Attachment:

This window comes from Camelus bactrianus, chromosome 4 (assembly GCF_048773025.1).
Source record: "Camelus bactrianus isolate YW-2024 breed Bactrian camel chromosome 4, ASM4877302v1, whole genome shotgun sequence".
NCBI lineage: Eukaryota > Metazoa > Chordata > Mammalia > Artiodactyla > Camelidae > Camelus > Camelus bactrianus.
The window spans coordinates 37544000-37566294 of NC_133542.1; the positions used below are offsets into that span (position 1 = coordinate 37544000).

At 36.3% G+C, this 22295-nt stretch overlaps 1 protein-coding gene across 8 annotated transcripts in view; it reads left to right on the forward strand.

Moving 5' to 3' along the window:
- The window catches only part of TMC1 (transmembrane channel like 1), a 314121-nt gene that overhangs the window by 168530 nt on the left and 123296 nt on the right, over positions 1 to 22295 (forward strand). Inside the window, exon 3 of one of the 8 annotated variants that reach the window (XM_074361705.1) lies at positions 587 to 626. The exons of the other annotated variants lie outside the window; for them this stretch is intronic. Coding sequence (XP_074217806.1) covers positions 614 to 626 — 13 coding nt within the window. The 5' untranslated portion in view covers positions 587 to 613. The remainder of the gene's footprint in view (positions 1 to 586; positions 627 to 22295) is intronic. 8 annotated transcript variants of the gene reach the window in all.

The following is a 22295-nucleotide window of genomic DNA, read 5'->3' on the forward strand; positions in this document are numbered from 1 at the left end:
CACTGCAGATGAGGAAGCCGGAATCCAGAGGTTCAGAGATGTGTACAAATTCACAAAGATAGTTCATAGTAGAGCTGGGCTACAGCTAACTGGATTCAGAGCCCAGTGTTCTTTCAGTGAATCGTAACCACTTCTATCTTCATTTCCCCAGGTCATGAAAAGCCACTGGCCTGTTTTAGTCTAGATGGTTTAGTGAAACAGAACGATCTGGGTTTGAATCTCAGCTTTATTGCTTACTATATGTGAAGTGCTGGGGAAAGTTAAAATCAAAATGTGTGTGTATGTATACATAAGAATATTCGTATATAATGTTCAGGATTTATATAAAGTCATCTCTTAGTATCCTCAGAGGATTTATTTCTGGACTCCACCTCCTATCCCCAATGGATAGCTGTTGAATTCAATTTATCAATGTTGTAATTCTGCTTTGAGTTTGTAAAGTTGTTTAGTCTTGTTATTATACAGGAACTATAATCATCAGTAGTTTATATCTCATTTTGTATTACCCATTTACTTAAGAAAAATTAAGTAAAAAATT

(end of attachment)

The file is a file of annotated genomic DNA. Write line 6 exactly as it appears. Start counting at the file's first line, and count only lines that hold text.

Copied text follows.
Moving 5' to 3' along the window: